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Wire or Wood and Why?

During TAFE while planning a stud on an unlimited budget (I wish) for an assignment, as a class we were encouraged to consider fencing, what type we’d prefer but to also recognise for those studs on a budget what type of fencing is more likely to be used and the advantages/disadvantages of the different types.

Post and rail fencing.If on a budget, it had been pointed out to us that the class of horse should be considered. For example, for paddocks or yards that are inclined to house mares and foals, then perhaps a post and rail fence is the best choice (and if you want to go all out, why not Diamond Mesh?).

A boutique stud I worked on had all their paddocks decked out with post and rail and the yards were diamond mesh, considered a very safe form of fencing. The yards were where a lot of work was done with handling the foals and then later as weanlings.

For dry or barren mares, post and wire fences will be a cheaper alternative and these older, larger class of horses are less likely to get themselves caught up in a fence or end up going through.

Many a time on a couple of studs, my workmates and I have had to catch a foal and return it to it’s paddock and frantic mother. If bottom rails or wires are too high off the ground, it’s very easy for a foal to doze off on a fence line and wake up on the other side. Not a lot of fun if this fence line happens to have been poorly planned and the young horse ends up in a paddock full of barren mares who are very curious!

Sighter wireEven if wire is your only possibility, you can improve the safety of this class of fencing by introducing a strand of sighter wire. It’s the white strand in the picture shown. This improves the visibility of the fence as wire fences are hard to see from a distance.

Personally, I’d love to have post and rail across my dream 400 acres but will settle for post and wire, with a sighter wire as the middle strand and a top rail to improve visibility. Oh, and when I get my place I’ll want a maintenance man (or woman) who is very cluey about setting up fencing and where to get the best product for the best price!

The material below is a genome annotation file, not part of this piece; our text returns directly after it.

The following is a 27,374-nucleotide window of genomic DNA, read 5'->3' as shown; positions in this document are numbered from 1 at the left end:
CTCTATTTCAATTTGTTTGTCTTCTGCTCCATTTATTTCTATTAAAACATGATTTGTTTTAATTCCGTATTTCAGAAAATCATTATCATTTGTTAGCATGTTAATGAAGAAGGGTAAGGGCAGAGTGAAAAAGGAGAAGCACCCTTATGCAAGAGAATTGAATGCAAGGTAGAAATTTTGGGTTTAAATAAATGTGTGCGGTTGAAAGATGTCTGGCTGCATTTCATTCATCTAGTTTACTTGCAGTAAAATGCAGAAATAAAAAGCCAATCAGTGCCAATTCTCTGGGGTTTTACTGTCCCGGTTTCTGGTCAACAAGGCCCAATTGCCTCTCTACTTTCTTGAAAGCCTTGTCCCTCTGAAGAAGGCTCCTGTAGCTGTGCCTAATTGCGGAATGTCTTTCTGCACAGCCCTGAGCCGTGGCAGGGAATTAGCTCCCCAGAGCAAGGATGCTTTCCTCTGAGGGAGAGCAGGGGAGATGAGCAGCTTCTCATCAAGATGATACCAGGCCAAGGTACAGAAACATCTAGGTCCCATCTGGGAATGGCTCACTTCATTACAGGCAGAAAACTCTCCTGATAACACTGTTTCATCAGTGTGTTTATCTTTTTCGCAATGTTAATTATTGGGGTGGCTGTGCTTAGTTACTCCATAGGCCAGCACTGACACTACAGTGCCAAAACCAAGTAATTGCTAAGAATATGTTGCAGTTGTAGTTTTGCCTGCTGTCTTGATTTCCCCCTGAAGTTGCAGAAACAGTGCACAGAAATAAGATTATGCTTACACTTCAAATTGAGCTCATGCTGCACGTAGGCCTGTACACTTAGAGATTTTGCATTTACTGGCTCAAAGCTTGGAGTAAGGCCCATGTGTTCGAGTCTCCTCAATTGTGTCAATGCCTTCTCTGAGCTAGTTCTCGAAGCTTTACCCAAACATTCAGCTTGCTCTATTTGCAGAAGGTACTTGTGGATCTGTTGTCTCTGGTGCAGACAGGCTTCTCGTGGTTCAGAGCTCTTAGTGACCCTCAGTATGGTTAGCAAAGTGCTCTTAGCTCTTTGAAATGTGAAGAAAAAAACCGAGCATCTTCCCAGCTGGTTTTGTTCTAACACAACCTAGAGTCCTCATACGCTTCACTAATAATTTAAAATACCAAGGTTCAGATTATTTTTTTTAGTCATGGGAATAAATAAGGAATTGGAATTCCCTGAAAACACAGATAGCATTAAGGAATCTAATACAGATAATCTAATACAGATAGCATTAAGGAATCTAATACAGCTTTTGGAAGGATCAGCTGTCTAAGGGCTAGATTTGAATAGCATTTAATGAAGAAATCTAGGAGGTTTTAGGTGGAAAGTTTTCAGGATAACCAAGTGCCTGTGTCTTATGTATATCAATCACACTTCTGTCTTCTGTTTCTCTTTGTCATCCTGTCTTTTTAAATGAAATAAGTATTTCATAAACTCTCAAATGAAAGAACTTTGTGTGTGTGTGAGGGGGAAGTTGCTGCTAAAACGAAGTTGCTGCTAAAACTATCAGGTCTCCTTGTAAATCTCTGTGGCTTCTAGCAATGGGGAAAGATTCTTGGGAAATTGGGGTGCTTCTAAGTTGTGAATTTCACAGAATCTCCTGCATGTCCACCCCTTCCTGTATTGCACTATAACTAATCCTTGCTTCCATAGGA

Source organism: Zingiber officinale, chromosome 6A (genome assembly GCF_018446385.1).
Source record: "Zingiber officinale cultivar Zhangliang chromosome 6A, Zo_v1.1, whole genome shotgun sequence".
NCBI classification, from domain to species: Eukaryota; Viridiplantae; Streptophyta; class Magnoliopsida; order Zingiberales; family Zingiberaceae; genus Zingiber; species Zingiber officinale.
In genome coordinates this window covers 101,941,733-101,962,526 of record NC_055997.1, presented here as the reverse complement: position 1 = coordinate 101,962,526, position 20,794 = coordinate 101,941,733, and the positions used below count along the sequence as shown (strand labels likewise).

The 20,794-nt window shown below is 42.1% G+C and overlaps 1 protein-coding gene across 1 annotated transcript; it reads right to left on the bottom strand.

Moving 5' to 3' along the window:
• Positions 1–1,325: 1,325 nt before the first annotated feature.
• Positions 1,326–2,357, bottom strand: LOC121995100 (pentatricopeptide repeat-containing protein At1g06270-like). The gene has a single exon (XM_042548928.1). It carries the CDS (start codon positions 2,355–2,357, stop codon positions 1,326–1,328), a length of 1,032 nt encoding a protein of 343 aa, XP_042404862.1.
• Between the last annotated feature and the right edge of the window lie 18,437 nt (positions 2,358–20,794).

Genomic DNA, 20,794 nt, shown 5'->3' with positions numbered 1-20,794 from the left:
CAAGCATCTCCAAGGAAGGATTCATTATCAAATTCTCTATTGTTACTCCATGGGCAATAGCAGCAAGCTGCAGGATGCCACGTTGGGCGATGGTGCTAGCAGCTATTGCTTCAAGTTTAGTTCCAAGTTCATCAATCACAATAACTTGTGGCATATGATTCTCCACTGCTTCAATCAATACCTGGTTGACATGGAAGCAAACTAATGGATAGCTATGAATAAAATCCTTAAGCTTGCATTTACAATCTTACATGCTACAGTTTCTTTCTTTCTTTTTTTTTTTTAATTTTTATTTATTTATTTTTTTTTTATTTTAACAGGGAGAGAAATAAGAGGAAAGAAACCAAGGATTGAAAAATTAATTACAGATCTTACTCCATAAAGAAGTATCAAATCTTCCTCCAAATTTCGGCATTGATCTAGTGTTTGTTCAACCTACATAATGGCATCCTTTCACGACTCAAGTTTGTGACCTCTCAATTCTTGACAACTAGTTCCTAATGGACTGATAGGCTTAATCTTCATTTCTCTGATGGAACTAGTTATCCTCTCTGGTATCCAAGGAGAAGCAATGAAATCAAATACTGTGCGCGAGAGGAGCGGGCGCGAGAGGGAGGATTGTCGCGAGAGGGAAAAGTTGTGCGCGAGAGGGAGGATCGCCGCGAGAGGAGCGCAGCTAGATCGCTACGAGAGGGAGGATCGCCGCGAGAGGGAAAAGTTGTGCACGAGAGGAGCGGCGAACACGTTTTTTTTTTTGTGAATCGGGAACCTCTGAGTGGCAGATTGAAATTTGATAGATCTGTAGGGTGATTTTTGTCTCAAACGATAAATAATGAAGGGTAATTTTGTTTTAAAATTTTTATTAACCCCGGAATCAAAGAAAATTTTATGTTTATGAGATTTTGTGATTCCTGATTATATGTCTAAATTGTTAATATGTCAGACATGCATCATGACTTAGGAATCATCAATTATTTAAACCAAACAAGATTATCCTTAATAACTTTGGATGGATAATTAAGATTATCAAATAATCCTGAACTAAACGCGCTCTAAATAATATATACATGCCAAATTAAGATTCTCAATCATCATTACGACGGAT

Droppers are another tool to improve a fences visibility.There are fencing companies out there that specifically cater for horses, providing an equine related job for those who are interested in producing this kind of product or designing one that is focused on safely restricting horses to a particular area. Many are moving away from wooden posts and wire, moving to synthetic products like polyethylene that are recognised as aesthetically pleasing as well as safer for horses.

Take a look at:
http://www.derbyfence.com/
http://www.flexafence.com/

“Horse person’s glossary… Fence: Decorative structure built to provide your horse something to chew on.”

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2 Responses to “Wire or Wood and Why?”

  • If one has a big budget and time, hedges with electric fence on both sides can form an attractive and useful landscape feature.

    Two parallel fences around 10 feet apart can stop horses in different paddocks touching, avoiding that situation where one strikes out and gets a leg through a fence. One fence may be simply electric tape on posts, so long as the horses respect it.

    A line of electric fence at the appropriate height also discourages horses from scratching their bottoms on the fence.

  • Geof:

    For up to the date product and safety information for specialised horse fencing see http://www.fencing4horses.com.au

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